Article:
Thursday, October 31, 2019

A Walk in the Rain

I find it good to be out this still, dark, mizzling afternoon; my walk or voyage is more suggestive and profitable than in bright weather.  The view is contracted by the misty rain, the water is perfectly smooth, and the stillness is favorable to reflection.  I am more open to impressions, more sensitive (not calloused or indurated by sun and wind), as if in a chamber still.  My thoughts are concentrated; I am all compact.  The solitude is real, too, for the weather keeps other men at home.  This mist is like a roof and walls over and around, and I walk with a domestic feeling.  The sound of a wagon going over an unseen bridge is louder than ever, and so of other sounds.  I am compelled to look at near objects.  All things have a soothing effect; the very clouds and mists brood over me.  My power of observation and contemplation is much increased.  My attention does not wander.  The world and my life are simplified.  What now of Europe and Asia?
- Henry David Thoreau, Journals, November 7, 1855

Thursday, October 24, 2019

Marxism & the US

Marxism in this country had ever been an eccentric and quixotic passion.  One oppressed class after another had seemed finally to miss the point.  The have-nots, it turned out, aspired mainly to having.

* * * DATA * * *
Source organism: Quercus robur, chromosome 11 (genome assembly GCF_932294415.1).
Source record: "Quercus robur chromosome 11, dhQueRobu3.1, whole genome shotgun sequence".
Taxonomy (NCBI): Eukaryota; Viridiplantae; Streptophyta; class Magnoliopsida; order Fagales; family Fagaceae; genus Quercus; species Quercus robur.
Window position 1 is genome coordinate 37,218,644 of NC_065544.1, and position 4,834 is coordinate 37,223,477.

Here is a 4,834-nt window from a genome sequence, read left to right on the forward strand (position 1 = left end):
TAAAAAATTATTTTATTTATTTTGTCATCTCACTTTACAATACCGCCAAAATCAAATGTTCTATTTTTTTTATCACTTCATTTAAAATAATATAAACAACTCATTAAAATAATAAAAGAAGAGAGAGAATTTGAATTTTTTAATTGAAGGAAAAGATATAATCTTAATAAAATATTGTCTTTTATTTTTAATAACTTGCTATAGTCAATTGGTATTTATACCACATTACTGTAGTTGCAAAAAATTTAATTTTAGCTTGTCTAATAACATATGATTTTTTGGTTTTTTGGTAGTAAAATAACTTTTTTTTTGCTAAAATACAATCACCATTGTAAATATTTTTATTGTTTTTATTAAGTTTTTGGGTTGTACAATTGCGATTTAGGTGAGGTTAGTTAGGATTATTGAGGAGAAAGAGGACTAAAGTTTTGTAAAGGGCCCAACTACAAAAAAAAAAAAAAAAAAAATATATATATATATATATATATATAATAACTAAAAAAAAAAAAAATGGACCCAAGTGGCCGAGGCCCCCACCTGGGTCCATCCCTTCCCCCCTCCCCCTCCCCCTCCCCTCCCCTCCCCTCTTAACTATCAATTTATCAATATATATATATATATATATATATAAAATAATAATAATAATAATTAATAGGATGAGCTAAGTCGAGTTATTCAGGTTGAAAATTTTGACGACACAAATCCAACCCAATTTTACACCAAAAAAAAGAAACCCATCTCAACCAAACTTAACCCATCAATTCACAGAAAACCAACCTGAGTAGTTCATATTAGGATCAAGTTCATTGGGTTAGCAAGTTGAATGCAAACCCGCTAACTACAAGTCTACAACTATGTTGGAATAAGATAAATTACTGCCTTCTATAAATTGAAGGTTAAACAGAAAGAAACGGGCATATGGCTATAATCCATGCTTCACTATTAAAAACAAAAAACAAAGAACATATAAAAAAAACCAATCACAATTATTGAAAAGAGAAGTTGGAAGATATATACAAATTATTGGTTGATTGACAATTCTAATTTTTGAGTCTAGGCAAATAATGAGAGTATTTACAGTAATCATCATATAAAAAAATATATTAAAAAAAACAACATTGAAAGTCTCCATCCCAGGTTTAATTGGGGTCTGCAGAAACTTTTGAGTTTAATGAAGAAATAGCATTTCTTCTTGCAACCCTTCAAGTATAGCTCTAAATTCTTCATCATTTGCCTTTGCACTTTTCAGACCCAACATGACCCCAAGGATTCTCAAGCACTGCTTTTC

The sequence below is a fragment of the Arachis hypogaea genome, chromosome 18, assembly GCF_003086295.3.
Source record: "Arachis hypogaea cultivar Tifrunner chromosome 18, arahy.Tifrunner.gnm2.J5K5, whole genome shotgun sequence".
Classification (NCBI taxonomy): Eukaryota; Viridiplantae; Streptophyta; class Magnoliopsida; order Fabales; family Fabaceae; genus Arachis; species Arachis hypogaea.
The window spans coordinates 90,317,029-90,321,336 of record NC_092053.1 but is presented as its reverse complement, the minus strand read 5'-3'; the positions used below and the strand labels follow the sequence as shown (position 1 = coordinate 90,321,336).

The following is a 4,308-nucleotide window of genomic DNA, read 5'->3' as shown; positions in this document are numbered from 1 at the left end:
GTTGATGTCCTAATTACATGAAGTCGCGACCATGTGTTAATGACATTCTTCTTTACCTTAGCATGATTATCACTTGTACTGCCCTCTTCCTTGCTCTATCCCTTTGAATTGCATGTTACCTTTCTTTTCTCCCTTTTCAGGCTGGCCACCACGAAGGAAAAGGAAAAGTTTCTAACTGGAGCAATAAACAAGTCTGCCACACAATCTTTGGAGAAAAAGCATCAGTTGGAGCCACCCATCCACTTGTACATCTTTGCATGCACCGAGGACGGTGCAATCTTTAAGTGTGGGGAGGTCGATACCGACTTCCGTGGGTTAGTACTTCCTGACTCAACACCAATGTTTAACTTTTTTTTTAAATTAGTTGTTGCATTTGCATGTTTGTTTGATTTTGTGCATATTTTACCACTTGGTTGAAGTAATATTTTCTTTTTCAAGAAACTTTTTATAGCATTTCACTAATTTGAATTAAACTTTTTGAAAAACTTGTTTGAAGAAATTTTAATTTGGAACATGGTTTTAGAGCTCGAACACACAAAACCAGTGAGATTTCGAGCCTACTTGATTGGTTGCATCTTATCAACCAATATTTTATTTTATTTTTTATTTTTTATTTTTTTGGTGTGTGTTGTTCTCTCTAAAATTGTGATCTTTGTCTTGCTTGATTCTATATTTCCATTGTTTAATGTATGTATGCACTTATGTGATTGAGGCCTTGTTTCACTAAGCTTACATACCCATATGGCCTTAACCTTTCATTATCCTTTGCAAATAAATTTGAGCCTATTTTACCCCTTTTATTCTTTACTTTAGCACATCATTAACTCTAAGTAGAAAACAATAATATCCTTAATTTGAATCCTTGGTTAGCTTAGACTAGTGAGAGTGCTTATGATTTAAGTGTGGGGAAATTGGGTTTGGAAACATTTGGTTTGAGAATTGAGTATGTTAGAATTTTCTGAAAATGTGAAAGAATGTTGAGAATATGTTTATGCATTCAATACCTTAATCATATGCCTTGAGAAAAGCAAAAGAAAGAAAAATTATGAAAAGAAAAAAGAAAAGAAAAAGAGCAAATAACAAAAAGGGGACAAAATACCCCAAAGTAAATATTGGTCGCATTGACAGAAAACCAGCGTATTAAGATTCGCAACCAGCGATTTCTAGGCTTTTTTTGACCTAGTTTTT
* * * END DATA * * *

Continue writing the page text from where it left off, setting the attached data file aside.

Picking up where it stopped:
- Joan Didion, “The Women’s Movement” (1972)

Thursday, October 17, 2019

The Most Important Fact in All History

 The abject patience of the oppressed is perhaps the most inexplicable, as it is also the most important, fact in all history.
- Aldous Huxley, “Boundaries of Utopia” (1931)

Thursday, October 10, 2019

Life at Sea

If I could have secured this advantage without the horrid prolonged trials that produced it, I might have gladly become a sailor.  I love moving water, I love ships, I love the sharp definition, the concentrated humanity, the sublime solitude of life at sea.  The dangers of it only make present to us the peril inherent in all existence, which the stupid, ignorant, untravelled land-worm never discovers; and the art of it, so mathematical, so exact, so rewarding to intelligence appeals to courage and clears the mind of superstition, while filling it with humility and true religion.  Our world is a cockleshell in the midst of overwhelming forces and everlasting realities; but those forces are calculable and those realities helpful, if we can manage to understand and obey them.
George Santayana, The Background of My Life (1944)

Thursday, October 03, 2019

Barbarian Invaders

A nation may beget its own barbarian invaders.
- Wilhelm Röpke, International Economic Disintegration (1942)